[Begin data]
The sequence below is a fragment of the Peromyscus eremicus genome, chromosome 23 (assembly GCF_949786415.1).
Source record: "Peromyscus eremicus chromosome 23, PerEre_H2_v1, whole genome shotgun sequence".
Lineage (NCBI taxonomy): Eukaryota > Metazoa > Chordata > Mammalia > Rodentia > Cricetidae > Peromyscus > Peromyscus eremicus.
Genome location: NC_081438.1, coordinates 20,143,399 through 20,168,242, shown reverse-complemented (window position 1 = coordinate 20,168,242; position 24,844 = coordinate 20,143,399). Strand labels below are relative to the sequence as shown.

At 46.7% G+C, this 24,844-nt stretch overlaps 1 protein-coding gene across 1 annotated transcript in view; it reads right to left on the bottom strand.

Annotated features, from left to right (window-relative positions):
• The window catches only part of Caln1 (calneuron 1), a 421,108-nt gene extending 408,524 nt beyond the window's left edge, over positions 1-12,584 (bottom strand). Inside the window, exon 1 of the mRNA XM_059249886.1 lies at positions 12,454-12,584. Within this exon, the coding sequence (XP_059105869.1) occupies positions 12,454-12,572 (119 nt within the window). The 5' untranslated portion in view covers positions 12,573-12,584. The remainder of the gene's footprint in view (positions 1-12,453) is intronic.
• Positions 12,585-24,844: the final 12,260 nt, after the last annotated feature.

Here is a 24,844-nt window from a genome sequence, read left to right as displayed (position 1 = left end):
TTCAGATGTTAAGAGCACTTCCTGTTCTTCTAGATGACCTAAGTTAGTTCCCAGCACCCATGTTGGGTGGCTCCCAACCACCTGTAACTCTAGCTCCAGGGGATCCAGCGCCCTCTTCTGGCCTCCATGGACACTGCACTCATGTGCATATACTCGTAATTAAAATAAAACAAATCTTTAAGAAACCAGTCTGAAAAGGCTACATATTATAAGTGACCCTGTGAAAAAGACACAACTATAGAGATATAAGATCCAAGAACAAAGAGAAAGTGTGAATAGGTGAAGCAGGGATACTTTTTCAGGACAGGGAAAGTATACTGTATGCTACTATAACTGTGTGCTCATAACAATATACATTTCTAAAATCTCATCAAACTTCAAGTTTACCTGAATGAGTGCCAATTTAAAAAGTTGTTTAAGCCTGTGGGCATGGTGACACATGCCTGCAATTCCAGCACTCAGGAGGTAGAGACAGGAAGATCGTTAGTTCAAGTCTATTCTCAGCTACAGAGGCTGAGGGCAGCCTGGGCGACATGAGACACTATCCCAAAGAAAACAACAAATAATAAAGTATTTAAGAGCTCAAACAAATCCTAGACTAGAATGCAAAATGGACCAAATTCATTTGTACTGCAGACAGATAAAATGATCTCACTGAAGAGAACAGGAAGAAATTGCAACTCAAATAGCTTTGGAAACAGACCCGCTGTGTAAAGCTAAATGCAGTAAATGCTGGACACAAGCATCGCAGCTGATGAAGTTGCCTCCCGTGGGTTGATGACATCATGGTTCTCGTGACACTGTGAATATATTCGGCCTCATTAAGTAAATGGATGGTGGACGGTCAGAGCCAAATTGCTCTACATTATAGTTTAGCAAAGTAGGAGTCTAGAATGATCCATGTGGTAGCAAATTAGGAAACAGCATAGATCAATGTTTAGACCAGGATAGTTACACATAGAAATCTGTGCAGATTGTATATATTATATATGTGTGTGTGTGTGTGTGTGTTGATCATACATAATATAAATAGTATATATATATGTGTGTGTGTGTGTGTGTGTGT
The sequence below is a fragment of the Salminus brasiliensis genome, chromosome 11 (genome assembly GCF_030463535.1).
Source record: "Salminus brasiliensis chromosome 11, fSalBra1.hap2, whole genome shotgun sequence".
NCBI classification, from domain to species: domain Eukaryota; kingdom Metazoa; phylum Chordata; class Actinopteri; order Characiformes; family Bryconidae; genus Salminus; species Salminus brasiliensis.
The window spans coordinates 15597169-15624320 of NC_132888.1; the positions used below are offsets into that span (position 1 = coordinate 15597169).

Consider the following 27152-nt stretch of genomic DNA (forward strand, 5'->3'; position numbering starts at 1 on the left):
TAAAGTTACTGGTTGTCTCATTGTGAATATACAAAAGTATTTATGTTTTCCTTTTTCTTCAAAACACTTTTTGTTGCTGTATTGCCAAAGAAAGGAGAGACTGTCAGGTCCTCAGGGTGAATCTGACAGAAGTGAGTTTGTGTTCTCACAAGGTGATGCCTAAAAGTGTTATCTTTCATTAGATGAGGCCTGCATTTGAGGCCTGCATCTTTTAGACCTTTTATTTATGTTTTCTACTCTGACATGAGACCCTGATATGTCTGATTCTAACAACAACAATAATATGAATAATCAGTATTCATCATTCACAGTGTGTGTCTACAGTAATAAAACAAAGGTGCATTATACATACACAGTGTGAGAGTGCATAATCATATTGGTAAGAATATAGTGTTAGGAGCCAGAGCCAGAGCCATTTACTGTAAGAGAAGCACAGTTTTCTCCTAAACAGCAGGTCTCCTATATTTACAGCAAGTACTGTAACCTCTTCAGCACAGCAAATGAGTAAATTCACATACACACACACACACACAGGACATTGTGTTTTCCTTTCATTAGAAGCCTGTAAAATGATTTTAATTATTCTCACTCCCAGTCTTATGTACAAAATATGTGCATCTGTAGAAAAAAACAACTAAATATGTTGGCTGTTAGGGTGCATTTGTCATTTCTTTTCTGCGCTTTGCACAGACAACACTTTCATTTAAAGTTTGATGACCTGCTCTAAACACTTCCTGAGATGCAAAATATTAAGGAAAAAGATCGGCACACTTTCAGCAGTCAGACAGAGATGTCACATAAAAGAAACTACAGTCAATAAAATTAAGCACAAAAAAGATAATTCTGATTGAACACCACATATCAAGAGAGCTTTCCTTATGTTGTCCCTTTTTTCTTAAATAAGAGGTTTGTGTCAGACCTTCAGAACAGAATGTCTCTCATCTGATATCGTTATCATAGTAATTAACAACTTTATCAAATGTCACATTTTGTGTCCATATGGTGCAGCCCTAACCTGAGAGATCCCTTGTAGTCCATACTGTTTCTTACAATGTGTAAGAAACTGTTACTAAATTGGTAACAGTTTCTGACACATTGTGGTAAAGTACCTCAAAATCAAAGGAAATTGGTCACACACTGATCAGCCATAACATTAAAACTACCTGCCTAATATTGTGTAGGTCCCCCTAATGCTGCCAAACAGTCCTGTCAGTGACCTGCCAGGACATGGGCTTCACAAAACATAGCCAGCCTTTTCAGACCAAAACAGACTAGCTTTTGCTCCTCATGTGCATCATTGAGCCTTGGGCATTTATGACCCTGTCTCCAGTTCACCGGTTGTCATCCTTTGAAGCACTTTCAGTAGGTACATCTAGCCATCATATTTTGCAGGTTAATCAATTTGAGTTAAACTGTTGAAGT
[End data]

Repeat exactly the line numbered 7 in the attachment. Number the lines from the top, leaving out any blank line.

• The window catches only part of Caln1 (calneuron 1), a 421,108-nt gene extending 408,524 nt beyond the window's left edge, over positions 1-12,584 (bottom strand). Inside the window, exon 1 of the mRNA XM_059249886.1 lies at positions 12,454-12,584. Within this exon, the coding sequence (XP_059105869.1) occupies positions 12,454-12,572 (119 nt within the window). The 5' untranslated portion in view covers positions 12,573-12,584. The remainder of the gene's footprint in view (positions 1-12,453) is intronic.